Coventry Comfort Carers is a community project that works hard to offer support to homeless hostels, family hostels and children in care.

credit: coventry comfort carers facebook page

Co-Founder of Coventry Comfort Carers, AJ told iCov that ‘70% of the referrals’ that he gets for food banks are for ‘working families’ and points out that this is specifically an issue for EU Nationals.

‘Seven out of ten of homeless people in Coventry are EU nationals’ AJ told iCov News. He said that ‘we’ve got so many (clients) that work but obviously they can’t afford a place because of the prices. (Some) work 12-14 hours a day and still can’t afford a place to live.

‘They sleep rough while they’re actually working. They sleep under bridges and in tents because there’s literally nowhere for them to go’.

AJ also stated that ‘people are spending their entire wages on rent alone’ which may explain why although the estimated number of people sleeping rough in England was 4,134 in autumn 2016 (BBC News), the number of people using food banks is estimated to be 1.2 million by The Trussell Trust, the largest food bank network in the UK.

Since Coventry Comfort Carers was launched in 2012, they have helped a huge number of working families and individuals in their time of need – including Amanda* and her 18 month year old daughter Daisy*.

Amanda* was a working mother employed by a warehouse. She would work with dangerous chemicals everyday and despite the use of Personal Protective Equipment, her face and body were severely burnt and she was forced to leave her job on her Doctor’s advice. As she could no longer keep up with payments, Amanda* and Daisy* were forced to leave their home.

Alongside help with finding accommodation and food, Coventry Comfort Carers offered a service to help Amanda and Daisy’s lives feel as normal as possible during the festive season. Every year around Christmas they arrange a festive ‘fun day’ in a homeless hostel that holds more than 100 families. Amanda* and Daisy* attended the celebration and AJ says that he remembers Daisy’s reaction lividly:

‘She saw Santa sitting there with all the advent calendars and her eyes just lit up. The smile on her face, she was giggling and she was just one of those kids you fall in love with instantly.’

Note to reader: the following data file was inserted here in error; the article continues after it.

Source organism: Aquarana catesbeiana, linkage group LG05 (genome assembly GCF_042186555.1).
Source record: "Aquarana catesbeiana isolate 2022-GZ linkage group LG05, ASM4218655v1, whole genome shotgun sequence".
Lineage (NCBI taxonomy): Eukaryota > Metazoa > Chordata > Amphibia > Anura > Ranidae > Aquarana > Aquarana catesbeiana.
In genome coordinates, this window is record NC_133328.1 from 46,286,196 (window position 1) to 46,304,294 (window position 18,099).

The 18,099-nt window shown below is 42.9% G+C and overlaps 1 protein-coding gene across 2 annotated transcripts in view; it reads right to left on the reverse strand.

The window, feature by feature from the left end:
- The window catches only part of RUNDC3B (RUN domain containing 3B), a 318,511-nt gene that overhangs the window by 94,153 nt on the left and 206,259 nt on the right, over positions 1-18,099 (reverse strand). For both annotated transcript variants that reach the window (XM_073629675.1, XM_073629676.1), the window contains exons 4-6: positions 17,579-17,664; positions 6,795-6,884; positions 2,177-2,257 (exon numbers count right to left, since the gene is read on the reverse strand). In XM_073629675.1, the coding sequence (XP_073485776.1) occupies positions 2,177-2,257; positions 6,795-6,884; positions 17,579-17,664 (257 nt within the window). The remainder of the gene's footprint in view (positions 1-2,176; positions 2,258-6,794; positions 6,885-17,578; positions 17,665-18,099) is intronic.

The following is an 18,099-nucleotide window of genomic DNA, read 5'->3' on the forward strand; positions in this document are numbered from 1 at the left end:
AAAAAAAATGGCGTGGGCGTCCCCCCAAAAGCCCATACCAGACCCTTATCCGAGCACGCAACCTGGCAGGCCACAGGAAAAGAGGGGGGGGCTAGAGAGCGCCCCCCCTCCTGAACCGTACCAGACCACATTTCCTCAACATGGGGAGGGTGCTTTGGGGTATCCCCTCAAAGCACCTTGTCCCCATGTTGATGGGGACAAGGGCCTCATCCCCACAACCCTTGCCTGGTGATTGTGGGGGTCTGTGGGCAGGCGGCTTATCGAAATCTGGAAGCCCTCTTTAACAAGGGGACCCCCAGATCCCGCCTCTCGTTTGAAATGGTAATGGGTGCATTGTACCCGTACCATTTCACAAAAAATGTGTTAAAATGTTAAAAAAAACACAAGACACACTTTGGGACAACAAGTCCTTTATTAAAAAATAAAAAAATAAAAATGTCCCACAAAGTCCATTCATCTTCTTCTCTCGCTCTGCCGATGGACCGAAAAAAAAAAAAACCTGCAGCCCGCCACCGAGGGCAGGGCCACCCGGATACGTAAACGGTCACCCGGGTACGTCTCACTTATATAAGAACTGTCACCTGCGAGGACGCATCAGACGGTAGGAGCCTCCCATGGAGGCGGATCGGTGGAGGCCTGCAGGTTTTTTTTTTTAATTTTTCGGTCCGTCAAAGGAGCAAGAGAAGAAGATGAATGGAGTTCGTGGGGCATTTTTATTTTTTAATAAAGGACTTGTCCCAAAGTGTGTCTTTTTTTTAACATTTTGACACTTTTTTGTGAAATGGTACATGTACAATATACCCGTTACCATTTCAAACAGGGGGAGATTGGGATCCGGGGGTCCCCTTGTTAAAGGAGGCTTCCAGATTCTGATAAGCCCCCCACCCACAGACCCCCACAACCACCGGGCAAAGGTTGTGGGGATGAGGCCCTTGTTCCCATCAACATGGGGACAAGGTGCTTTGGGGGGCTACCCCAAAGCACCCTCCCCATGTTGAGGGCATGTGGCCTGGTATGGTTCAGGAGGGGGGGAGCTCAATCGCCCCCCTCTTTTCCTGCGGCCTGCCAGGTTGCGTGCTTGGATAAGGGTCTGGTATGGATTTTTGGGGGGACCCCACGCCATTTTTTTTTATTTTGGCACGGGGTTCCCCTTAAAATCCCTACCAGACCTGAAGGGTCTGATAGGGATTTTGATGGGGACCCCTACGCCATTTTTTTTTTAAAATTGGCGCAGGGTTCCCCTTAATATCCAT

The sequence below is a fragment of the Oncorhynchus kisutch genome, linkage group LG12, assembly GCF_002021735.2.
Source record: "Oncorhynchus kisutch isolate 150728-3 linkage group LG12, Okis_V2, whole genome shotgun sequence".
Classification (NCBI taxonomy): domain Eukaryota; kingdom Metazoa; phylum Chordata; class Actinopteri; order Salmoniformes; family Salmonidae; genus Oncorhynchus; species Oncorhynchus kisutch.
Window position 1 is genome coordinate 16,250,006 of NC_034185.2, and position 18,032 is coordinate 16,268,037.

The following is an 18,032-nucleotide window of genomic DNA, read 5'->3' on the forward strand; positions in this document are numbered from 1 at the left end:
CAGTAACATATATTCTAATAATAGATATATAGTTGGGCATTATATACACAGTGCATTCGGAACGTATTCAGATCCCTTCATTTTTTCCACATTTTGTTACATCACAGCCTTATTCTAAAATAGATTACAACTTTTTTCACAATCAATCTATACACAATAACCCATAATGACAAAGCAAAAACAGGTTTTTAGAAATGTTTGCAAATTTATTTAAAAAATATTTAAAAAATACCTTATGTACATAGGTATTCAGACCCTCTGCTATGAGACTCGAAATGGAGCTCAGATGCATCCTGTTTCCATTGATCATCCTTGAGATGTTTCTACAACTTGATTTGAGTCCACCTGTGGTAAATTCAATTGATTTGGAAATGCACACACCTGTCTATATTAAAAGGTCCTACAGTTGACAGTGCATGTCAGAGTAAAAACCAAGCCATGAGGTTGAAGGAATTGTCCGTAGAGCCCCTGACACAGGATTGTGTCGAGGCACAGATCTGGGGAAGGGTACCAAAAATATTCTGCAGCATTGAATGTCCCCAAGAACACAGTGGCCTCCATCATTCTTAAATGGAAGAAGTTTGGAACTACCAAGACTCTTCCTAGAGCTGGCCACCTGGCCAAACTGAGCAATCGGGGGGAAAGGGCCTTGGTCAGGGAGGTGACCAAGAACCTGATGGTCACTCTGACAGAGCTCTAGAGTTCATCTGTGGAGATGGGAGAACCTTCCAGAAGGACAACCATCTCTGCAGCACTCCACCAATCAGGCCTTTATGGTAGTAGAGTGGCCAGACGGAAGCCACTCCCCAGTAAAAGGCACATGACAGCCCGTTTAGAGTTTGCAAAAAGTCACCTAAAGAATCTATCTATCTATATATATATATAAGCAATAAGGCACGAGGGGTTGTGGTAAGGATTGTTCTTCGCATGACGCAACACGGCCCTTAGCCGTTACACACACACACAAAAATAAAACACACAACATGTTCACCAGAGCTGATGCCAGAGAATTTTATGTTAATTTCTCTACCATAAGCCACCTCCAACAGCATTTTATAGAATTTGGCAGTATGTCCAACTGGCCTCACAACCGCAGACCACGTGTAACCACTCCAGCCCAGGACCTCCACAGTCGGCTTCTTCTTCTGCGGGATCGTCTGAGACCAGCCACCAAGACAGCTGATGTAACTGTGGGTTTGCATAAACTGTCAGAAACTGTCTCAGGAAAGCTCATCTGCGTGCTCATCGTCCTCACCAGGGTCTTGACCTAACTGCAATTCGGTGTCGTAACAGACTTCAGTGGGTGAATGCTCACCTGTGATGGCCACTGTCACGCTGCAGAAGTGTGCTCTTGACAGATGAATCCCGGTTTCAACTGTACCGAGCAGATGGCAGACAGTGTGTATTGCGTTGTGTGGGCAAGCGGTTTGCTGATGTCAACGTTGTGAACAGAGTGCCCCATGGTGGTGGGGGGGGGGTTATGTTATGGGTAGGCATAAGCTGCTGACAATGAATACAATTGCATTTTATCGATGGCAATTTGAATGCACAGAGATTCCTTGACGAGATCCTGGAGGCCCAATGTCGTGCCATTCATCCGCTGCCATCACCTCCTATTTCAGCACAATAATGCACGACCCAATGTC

The fun days are able to run solely through donations made by the local community. For the past five years, Coventry Comfort Carers have run the ‘Christmas Advent Calendar Appeal’ which asks anyone who can afford it to donate advent calendars which will be then passed on to hundreds of children living in healthcare units, domestic violence refugees and children’s homes.

credit: coventry comfort carers facebook page

Alison Coleman, who runs weight-loss classes in and around Coventry, uses her platform as a means to promote the ‘Advent Calendar Appeal’. She said that:

‘The members (of the classes) are fabulous! One only has to ask once and they’re on it. This is the third year that we’ve done it and the responses have just been amazing’.

This year Alison and her members have collected over 180 calendars to donate to Coventry Comfort Carers which will contribute to the project’s goal of 1,000 advent calendars over the festive period.

Although the advent calendar appeal is now coming to a close as we approach 1st December, there is still time to donate. The project is holding a second appeal asking for donations of selection boxes. Of course, these issues aren’t only affecting people during the Christmas period, AJ pointed out that ‘less donations are made during January, February and March’, so follow the Coventry Comfort Carers facebook page here to keep up to date with any new appeals they make.

Any selection box donations can be given in at the Playwrights restaurant on Hay Lane, CV1 5FR or contact Coventry Comfort Carers on Facebook for donation points in CV2 CV3 and CV5.

credit: google maps

*names have been changed to conceal identities

     Hannah Benjamin


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